An existing HIV drug dramatically reduced the most serious complications of bone marrow transplants – graft-versus-host disease, in which newly transplanted immune cells attack healthy tissue in the patient’s body that they they perceive as foreign – according to new research from an Abramson Cancer Center team published today in the New England Journal of Medicine. A front page story in the Philadelphia Inquirer details the approach used in the study, which repurposed the drug maraviroc – approved for use in HIV patients in 2007 – to redirect new immune cells away from organs in the body they are likely to harm. After the researchers added maraviroc to the standard immune-suppressing regimen for 33 days beginning two days before the procedure, they found that just 6 percent of patients developed a severe form of the disease by six months after transplantation; typically, 22 percent would have. After one year, 15 percent of the patients developed severe disease, compared with the normal 29 percent – without slowing the time it took for the patients’ new immune systems to engraft in their bodies or prompting a greater risk of side effects like infections or a relapse of their cancer. “We were surprised we got some good efficacy for the study,” lead author Ran Reshef, MD, an assistant professor in the division of Hematology-Oncology, told Forbes. “This was a pilot study that went wild.” The Inquirer story also ran in the Pittsburgh Post-Gazette, and additional coverage appeared on Yahoo! News and in Newsday (via HealthDay News). David Porter, MD, professor of Medicine and director of Blood and Marrow Transplantation in the Abramson Cancer Center, and Robert Vonderheide, MD, DPhil, associate professor of Medicine and Associate Director for Translational Research at the Abramson Cancer Center, are the senior authors of the study.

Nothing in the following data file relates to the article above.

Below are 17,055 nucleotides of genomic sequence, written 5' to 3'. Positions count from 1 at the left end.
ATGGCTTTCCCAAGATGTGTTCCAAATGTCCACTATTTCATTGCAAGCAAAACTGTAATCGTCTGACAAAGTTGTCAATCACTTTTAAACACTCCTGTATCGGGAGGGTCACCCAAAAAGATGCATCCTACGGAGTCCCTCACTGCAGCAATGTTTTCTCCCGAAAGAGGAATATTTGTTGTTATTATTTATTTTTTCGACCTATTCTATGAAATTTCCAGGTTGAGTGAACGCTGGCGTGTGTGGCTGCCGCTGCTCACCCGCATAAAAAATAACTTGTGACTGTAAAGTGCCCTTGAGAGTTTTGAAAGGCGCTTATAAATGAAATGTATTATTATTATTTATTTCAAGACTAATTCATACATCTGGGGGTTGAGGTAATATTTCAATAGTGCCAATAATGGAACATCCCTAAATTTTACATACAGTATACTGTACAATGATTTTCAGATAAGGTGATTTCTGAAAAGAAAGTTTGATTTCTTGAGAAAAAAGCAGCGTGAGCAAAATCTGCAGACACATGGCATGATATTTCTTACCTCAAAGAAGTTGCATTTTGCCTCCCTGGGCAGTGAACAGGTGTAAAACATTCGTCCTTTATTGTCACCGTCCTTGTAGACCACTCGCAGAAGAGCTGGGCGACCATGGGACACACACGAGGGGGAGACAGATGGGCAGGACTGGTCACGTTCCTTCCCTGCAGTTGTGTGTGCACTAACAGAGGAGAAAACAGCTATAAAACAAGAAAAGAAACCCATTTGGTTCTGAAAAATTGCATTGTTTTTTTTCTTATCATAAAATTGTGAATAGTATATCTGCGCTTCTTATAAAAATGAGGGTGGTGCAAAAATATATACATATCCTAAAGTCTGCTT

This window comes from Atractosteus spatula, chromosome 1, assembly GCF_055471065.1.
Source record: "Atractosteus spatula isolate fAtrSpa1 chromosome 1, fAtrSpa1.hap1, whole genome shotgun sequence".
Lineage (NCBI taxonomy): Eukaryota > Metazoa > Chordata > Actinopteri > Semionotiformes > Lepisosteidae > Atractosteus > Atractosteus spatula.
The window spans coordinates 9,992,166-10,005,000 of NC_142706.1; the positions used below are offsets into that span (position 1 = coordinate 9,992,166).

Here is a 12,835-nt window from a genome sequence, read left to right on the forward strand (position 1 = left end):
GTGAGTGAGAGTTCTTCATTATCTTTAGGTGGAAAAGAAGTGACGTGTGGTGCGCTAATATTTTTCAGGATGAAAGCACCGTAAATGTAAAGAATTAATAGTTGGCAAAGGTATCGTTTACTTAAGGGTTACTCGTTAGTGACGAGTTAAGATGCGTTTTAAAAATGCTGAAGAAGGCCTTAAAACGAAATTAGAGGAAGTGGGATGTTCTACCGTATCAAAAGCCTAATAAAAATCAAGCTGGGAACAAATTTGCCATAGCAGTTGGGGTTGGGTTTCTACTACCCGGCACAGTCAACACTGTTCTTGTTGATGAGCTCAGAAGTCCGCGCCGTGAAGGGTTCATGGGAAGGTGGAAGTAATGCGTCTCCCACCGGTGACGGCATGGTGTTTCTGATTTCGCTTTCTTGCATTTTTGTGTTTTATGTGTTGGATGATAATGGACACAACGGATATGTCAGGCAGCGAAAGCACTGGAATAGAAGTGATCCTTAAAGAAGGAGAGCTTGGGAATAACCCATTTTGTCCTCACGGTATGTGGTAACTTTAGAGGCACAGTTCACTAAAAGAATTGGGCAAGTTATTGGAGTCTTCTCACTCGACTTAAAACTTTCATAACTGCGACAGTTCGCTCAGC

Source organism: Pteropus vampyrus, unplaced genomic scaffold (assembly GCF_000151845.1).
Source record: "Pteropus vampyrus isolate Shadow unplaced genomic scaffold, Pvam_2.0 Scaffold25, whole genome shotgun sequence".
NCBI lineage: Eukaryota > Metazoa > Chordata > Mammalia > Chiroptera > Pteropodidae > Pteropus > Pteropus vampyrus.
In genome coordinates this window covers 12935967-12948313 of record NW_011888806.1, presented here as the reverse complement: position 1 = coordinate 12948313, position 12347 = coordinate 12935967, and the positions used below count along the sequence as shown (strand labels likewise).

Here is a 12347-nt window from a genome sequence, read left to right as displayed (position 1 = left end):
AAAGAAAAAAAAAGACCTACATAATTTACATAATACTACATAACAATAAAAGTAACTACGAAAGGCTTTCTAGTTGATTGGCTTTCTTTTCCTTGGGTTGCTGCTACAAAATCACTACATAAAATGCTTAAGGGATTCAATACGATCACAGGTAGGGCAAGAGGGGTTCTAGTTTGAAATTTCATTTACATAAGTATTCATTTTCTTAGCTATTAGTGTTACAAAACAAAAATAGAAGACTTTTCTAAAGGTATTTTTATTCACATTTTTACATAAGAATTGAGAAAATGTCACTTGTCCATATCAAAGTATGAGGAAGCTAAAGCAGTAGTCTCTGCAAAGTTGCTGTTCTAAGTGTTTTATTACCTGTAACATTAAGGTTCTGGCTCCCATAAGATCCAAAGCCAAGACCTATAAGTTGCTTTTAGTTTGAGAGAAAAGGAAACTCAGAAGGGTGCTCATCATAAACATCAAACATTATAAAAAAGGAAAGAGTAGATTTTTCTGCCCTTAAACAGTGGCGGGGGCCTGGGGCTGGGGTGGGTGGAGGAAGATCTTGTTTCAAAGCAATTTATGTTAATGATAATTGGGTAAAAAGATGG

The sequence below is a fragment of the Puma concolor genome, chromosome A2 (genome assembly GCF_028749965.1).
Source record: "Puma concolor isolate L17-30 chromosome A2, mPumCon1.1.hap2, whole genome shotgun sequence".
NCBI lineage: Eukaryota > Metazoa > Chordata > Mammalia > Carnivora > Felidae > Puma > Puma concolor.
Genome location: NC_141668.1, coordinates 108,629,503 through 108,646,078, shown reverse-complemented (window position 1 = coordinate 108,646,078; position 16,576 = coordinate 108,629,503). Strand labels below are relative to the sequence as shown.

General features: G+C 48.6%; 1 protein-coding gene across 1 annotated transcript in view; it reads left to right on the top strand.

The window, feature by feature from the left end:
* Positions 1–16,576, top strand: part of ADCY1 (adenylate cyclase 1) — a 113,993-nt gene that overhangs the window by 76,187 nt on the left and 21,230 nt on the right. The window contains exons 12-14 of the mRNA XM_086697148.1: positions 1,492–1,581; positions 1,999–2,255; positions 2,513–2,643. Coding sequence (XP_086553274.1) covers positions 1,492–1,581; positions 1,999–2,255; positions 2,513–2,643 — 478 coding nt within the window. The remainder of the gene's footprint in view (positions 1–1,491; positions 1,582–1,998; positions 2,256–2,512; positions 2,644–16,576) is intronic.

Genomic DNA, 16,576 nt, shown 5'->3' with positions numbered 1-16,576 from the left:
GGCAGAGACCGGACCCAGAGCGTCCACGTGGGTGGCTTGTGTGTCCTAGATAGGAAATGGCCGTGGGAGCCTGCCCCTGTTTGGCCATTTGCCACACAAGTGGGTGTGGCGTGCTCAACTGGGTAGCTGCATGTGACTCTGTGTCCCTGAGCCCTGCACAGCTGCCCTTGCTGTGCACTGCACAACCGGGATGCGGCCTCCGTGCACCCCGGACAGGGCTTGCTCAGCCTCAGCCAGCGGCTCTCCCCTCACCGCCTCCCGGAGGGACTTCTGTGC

Penn Medicine News Release
Philadelphia Inquirer article
Yahoo! News article (via HealthDay News)